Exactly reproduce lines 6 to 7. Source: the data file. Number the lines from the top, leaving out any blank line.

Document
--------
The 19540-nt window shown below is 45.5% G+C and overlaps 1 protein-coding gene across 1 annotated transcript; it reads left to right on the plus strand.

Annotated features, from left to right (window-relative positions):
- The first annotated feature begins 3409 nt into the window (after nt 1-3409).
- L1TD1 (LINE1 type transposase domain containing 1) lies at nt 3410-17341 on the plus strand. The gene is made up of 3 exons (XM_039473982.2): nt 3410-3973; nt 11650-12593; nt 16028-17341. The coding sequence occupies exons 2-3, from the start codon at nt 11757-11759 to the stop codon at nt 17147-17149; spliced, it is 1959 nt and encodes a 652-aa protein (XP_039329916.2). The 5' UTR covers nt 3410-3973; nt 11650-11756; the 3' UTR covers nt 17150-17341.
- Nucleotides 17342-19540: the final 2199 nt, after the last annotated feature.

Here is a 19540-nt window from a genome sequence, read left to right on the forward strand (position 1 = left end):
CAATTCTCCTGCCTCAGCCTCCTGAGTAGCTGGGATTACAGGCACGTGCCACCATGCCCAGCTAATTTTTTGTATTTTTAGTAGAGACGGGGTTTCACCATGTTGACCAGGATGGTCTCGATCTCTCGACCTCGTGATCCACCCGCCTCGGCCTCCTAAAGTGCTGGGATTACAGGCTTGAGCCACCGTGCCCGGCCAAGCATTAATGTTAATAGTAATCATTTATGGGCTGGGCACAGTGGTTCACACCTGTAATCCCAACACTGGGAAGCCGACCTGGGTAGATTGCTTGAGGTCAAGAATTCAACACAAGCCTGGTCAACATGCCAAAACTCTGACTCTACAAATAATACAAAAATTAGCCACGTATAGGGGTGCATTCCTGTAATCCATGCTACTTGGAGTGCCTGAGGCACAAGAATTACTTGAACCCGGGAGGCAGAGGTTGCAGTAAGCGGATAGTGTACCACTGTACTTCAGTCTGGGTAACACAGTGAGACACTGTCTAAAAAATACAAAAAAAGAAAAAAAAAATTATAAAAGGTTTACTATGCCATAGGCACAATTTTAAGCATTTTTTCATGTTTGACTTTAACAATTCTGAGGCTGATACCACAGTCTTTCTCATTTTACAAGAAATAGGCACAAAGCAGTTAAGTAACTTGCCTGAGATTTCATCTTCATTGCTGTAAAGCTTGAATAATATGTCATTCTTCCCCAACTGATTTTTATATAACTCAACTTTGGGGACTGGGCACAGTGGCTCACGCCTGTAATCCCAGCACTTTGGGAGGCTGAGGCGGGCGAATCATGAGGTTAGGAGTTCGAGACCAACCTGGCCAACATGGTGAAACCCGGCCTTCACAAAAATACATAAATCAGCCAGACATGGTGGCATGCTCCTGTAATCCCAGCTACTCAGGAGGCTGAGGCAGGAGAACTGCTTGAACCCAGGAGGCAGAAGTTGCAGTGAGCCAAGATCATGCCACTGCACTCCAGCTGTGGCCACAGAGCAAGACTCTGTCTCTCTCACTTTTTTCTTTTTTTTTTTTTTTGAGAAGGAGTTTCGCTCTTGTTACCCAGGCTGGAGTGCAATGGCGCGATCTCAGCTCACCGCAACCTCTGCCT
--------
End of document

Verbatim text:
Here is a 19540-nt window from a genome sequence, read left to right on the forward strand (position 1 = left end):
CAATTCTCCTGCCTCAGCCTCCTGAGTAGCTGGGATTACAGGCACGTGCCACCATGCCCAGCTAATTTTTTGTATTTTTAGTAGAGACGGGGTTTCACCATGTTGACCAGGATGGTCTCGATCTCTCGACCTCGTGATCCACCCGCCTCGGCCTCCTAAAGTGCTGGGATTACAGGCTTGAGCCACCGTGCCCGGCCAAGCATTAATGTTAATAGTAATCATTTATGGGCTGGGCACAGTGGTTCACACCTGTAATCCCAACACTGGGAAGCCGACCTGGGTAGATTGCTTGAGGTCAAGAATTCAACACAAGCCTGGTCAACATGCCAAAACTCTGACTCTACAAATAATACAAAAATTAGCCACGTATAGGGGTGCATTCCTGTAATCCATGCTACTTGGAGTGCCTGAGGCACAAGAATTACTTGAACCCGGGAGGCAGAGGTTGCAGTAAGCGGATAGTGTACCACTGTACTTCAGTCTGGGTAACACAGTGAGACACTGTCTAAAAAATACAAAAAAAGAAAAAAAAAATTATAAAAGGTTTACTATGCCATAGGCACAATTTTAAGCATTTTTTCATGTTTGACTTTAACAATTCTGAGGCTGATACCACAGTCTTTCTCATTTTACAAGAAATAGGCACAAAGCAGTTAAGTAACTTGCCTGAGATTTCATCTTCATTGCTGTAAAGCTTGAATAATATGTCATTCTTCCCCAACTGATTTTTATATAACTCAACTTTGGGGACTGGGCACAGTGGCTCACGCCTGTAATCCCAGCACTTTGGGAGGCTGAGGCGGGCGAATCATGAGGTTAGGAGTTCGAGACCAACCTGGCCAACATGGTGAAACCCGGCCTTCACAAAAATACATAAATCAGCCAGACATGGTGGCATGCTCCTGTAATCCCAGCTACTCAGGAGGCTGAGGCAGGAGAACTGCTTGAACCCAGGAGGCAGAAGTTGCAGTGAGCCAAGATCATGCCACTGCACTCCAGCTGTGGCCACAGAGCAAGACTCTGTCTCTCTCACTTTTTTCTTTTTTTTTTTTTTTGAGAAGGAGTTTCGCTCTTGTTACCCAGGCTGGAGTGCAATGGCGCGATCTCAGCTCACCGCAACCTCTGCCT